Grief and Loss
The loss of a significant relationship or the death of a loved one can trigger grief. For most who grieve, it is some comfort to know that the pain is normal under the circumstances and that others have shared a similar experience and eventually achieved a resolution.
Normal grief reactions include the following questions and statements. "Is there a right way to grieve?" "Why do I feel so out of control?" "I'm so glad it's over. Is that wrong?" "I never knew it would hurt so bad!" "I feel so relieved."
Other normal symptoms of grief are:
- I feel as if it isn't real.
- I feel a tightness in my throat and a heaviness in my chest.
- My mood changes over the slightest things.
- What is there left for me to live for?
- Sometimes I feel angry.
- I cry at unexpected times.
- I don't want others to see me when I feel sad.
- I can't concentrate.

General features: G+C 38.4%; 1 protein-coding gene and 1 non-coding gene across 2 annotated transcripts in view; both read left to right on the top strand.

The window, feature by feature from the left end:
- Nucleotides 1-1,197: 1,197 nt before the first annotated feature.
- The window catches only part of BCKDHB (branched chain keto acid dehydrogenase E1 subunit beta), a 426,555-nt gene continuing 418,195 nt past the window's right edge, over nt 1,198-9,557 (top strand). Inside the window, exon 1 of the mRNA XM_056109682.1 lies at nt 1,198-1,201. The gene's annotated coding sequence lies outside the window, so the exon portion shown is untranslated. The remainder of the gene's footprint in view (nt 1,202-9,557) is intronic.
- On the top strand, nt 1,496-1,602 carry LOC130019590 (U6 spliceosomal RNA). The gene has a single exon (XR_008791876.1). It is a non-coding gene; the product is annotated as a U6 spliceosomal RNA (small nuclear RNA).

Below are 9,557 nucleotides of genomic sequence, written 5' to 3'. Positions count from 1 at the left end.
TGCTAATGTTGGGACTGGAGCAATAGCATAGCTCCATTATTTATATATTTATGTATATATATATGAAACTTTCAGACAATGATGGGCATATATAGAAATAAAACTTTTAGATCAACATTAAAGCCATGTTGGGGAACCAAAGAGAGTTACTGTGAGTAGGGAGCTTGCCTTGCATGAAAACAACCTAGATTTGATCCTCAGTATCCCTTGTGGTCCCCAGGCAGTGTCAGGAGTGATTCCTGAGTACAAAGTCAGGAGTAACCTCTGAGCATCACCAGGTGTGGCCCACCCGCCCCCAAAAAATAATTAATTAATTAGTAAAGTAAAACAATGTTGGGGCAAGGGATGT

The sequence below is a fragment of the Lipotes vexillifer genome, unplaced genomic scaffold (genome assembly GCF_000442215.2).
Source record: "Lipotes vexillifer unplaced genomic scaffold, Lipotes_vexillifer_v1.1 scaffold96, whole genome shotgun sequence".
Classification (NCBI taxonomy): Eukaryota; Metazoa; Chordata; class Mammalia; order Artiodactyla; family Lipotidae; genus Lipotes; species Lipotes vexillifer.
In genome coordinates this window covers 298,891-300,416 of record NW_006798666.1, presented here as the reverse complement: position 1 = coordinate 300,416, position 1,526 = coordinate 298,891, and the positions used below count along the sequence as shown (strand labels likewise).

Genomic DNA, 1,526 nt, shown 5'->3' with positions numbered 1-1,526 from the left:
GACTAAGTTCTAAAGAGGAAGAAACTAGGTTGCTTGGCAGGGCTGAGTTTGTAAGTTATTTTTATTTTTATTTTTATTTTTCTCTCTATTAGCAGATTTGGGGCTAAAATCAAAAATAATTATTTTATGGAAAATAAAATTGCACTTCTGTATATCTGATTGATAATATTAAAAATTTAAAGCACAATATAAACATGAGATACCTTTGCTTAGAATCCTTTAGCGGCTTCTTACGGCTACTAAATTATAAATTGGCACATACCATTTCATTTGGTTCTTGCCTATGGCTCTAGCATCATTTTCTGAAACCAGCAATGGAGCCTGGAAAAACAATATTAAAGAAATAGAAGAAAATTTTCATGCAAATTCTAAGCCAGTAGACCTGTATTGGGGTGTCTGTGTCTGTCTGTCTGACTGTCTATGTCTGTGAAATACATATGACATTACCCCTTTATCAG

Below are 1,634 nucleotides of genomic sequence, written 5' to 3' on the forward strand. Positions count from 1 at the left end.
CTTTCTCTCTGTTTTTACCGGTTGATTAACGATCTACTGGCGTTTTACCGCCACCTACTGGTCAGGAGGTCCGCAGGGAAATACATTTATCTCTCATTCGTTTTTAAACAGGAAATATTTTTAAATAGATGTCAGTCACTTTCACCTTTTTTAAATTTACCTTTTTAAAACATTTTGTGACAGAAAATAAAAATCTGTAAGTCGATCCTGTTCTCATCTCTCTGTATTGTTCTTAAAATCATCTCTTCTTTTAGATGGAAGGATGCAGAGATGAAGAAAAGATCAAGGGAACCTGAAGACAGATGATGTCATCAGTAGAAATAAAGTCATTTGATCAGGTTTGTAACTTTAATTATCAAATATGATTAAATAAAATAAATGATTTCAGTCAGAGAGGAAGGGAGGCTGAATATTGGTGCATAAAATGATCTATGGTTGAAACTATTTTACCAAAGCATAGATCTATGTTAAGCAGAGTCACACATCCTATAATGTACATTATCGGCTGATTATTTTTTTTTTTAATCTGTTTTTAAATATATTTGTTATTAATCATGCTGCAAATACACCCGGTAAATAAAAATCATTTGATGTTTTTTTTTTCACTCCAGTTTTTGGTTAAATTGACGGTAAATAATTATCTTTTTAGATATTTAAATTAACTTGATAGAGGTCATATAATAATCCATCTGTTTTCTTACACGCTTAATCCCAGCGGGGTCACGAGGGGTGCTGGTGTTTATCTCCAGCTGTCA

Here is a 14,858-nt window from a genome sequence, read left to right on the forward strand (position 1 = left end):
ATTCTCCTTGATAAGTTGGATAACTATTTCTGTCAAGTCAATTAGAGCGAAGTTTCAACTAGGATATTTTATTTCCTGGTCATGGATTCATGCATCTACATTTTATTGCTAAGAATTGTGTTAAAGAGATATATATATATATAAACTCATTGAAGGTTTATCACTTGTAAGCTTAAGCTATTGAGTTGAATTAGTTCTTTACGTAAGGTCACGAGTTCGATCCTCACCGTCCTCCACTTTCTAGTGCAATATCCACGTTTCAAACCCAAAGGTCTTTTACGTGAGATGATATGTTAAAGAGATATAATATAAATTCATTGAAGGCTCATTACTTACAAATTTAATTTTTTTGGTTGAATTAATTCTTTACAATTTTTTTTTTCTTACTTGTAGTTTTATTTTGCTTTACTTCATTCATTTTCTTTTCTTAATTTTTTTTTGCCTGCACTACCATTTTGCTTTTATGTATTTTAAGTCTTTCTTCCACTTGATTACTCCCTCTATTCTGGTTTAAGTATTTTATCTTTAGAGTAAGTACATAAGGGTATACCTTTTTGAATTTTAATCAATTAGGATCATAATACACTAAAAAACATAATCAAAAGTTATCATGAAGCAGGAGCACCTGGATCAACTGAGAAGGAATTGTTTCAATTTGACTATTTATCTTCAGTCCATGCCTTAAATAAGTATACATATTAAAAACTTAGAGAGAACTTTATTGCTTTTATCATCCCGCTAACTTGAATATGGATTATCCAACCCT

- I sense my loved ones presence, like hearing their voice.
- I feel like my mind is on a merry-go-round that will not stop.
- I have trouble sleeping.
- I don't feel hungry.
- I'm eating all the time.
- I have an empty feeling.
- I miss being touched.
- I miss having someone help me make decisions.
- I'm so lonely.
These grief responses are all natural and normal after a loss. It is important to reach out and talk with people and to cry when you need to.
While profound grief is not a sign of mental illness, many people who experience it for a prolonged period may benefit from counseling to help work through unresolved issues. If you need assistance call the University Counseling Center at 279-4347.
Death/Trauma Loss Support:
Counseling for Loss and Life Change
Death and Dying Grief Support
Grief and Bereavement
Relationship and Learning Center
Survivors of Loved Ones’ Suicides
First Candle/SIDS Alliance
Center for Loss in Multiple Birth
National SHARE Office
Grief Recovery After A Substance Passing
Surviving the Emotional Trauma of Divorce